First results from great QT experiment are positive

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Traditionally, monetary policy tightening takes the form of hiking interest rates, a concept very familiar to market participants. However, after more than 10 years of quantitative easing (QE) ballooning central bank balance sheets, central bankers have a new tightening tool known as quantitative tightening (QT) – the active selling of central bank assets. With even the most seasoned market participants lacking experience of this phenomenon, its impact remains an unknown for the market.

In February last year, the Bank of England was the first to announce its QT programme, which would begin with corporate bonds rather than its government bond holdings. The initial announcement drew plenty of attention, but it lacked detail and surprised investors , sending credit spreads 10-30bp wider. Ultimately no one really knew how to quantify the impact of this new tightening tool. How many 25bp interest rate hikes is the sale of £20bn of corporate bonds worth? Would there be any impact at all?

With the last 12 months being such a challenging period for the sterling bond markets for a host of reasons, it is a good time to check in on the progress of the BoE’s QT programme.

To recap, the BoE’s corporate bond portfolio was initially suspected to total around £20bn, with active sales beginning in Q2 2022 and with a target end date of Q1 2024. Market weakness and volatility led to a delayed start date, with auctions finally beginning in August, at which point the size of the portfolio was disclosed as £14.5bn, much less than initially expected. Given the target end date, this meant on average £200-300m of weekly sales, an amount which many believed was manageable. 

After 10 weeks of active sales the BoE’s remaining balance is £9.75bn – an above-target weekly run rate of around £460m – while a number of tenders and maturities have also helped reduce the portfolio without active selling.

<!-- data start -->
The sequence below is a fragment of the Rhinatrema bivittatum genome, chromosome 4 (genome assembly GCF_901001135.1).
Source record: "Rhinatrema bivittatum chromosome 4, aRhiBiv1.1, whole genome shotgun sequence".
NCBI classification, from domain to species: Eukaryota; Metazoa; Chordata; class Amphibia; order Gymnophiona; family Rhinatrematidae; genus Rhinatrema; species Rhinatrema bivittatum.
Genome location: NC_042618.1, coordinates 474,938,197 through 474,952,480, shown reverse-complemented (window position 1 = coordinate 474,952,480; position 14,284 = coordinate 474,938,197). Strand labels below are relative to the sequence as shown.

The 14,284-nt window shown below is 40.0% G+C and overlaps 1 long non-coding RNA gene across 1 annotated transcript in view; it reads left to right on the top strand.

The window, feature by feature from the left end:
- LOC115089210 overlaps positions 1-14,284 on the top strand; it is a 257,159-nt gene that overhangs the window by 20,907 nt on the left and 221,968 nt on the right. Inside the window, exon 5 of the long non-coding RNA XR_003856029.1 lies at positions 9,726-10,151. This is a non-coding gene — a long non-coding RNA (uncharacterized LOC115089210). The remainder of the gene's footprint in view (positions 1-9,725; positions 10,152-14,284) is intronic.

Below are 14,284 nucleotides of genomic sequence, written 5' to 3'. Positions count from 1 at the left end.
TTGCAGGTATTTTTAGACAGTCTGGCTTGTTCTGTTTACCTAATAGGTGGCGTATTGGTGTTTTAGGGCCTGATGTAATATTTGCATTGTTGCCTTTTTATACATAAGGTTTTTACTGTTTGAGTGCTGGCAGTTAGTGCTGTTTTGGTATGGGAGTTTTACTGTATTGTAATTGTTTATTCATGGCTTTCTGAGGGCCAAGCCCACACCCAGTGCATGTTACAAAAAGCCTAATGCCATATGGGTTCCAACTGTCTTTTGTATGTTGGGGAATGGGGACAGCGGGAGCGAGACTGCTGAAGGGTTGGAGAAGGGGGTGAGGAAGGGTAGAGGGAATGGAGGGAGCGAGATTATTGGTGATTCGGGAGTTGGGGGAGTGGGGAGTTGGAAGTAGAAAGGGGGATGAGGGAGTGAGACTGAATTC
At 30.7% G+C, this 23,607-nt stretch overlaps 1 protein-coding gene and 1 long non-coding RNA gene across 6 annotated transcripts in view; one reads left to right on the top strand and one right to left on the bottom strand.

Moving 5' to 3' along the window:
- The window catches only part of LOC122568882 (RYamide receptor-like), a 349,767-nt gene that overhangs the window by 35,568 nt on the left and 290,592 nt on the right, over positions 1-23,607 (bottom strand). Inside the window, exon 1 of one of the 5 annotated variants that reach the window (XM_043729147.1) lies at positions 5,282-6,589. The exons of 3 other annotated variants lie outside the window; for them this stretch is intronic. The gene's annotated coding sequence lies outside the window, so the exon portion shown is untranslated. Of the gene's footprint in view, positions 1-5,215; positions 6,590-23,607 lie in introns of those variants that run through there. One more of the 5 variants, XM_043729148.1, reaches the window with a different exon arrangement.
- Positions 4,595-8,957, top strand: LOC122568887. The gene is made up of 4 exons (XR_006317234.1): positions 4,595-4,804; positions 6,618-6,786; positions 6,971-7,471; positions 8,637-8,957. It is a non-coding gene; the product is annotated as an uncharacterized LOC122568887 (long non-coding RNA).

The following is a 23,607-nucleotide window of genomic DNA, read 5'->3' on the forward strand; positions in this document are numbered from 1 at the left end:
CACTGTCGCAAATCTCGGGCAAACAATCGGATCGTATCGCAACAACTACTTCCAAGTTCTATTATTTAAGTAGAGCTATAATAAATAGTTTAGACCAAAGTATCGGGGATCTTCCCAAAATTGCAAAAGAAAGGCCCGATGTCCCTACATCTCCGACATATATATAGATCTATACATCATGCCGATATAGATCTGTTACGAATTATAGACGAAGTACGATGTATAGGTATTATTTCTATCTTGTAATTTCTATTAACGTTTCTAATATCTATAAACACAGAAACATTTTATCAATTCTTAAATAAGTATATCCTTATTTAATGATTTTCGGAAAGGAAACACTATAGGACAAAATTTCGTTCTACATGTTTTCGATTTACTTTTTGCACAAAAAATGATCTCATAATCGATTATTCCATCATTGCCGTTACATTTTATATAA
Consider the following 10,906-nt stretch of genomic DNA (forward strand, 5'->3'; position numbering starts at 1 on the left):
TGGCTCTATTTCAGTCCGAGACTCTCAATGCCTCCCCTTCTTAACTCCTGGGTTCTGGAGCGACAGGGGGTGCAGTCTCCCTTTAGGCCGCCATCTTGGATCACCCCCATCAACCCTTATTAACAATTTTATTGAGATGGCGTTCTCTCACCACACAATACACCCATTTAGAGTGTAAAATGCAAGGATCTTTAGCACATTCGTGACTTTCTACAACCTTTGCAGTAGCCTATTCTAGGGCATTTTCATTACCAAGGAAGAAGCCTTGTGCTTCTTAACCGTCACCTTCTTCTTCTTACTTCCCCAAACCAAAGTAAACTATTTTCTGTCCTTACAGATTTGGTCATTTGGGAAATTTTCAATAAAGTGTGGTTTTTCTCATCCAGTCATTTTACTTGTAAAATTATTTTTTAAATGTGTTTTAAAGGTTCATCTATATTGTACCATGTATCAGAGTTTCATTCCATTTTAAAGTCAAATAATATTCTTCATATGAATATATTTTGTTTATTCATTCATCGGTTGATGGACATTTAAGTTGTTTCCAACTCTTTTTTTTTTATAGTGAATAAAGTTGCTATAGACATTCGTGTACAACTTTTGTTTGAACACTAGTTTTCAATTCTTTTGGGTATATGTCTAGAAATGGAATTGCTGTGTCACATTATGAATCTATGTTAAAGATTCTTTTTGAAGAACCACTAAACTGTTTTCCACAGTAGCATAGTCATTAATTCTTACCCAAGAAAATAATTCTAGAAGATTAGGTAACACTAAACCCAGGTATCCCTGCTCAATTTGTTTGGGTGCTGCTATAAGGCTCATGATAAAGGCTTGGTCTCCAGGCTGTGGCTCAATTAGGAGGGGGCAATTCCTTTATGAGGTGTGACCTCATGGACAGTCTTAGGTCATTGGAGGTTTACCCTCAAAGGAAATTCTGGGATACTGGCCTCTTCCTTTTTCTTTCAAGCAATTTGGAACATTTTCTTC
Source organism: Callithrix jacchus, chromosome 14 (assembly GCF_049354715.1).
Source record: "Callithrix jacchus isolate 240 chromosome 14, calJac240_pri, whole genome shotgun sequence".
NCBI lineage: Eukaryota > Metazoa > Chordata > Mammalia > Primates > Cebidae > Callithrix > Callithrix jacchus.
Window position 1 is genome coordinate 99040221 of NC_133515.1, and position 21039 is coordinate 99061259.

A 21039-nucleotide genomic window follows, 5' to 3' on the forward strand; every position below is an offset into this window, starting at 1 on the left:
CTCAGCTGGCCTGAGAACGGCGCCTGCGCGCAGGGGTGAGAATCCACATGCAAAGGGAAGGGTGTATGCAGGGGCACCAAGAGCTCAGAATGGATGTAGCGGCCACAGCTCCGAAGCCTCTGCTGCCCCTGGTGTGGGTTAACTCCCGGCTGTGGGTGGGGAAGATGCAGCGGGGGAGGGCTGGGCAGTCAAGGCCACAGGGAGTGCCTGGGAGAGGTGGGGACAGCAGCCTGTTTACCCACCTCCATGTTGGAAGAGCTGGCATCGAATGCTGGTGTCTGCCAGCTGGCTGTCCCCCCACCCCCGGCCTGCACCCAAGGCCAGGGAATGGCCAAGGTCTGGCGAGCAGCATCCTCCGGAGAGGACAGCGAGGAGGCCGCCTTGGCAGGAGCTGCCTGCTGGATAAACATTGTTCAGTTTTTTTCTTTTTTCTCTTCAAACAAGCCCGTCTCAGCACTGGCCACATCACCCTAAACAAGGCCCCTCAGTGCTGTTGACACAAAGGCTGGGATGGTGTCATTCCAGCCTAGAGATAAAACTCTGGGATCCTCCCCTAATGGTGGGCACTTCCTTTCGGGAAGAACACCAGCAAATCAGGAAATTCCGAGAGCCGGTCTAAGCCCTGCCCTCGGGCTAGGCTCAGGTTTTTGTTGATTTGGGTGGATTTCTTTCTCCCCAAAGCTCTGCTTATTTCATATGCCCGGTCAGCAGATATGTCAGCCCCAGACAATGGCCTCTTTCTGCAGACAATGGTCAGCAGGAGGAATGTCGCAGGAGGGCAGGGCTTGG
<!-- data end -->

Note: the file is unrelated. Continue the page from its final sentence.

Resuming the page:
So far the market impact of QT in terms of pricing has been negligible, with several technical factors helping the market to digest the assets. Front loading of issuance through 2020 and 2021 has resulted in limited supply needs for sterling issuers both last year and this year, while the unfavourable QT backdrop has sent certain would-be sterling issuers to other currencies. The UK’s National Grid is a prime example; last year it didn’t issue a single sterling deal, instead opting for euros despite having no euro assets or any operational need for the currency.

Ultimately, the BoE’s assets have been a welcome substitute for investors in a market starved of new supply. Given where yields are, paired with the uncertain macro backdrop, there is plenty of demand for just the sort of high quality duration assets the BoE is selling, especially from pension funds. 

All things considered, so far QT appears to be a success. The market wasn’t expecting these assets to be so seamlessly absorbed, and in a market starved of supply the BoE has served as a welcomed source of offer-side liquidity. With approximately one-third of the portfolio gone, the BoE is on track to finish well ahead of schedule should this pace be sustained. Auctions are due to restart on Tuesday after a hiatus over the Christmas break, but given the strength we are seeing in primary markets, it will be business as usual for the BoE.

Of course, in terms of QT’s tightening effect looking at corporate bonds alone does not paint the full picture. The real test will be how well the market digests the active sale of larger volumes of government bonds from central banks, which will vary by market with different technicals at play.

We don’t yet have enough data to evaluate this given the BoE has sold less than £50bn of its £875bn Gilt portfolio, the Fed has only halted reinvestments on its $5tr-plus portfolio of US Treasuries and the ECB will be taking a similar approach to the Fed beginning in March. Ultimately, we may never be able to quantify Xbn of QT or QE in terms of interest rate hikes or cuts, but this opening salvo of QT from the BoE might give central bankers some confidence for the much greater challenge ahead.




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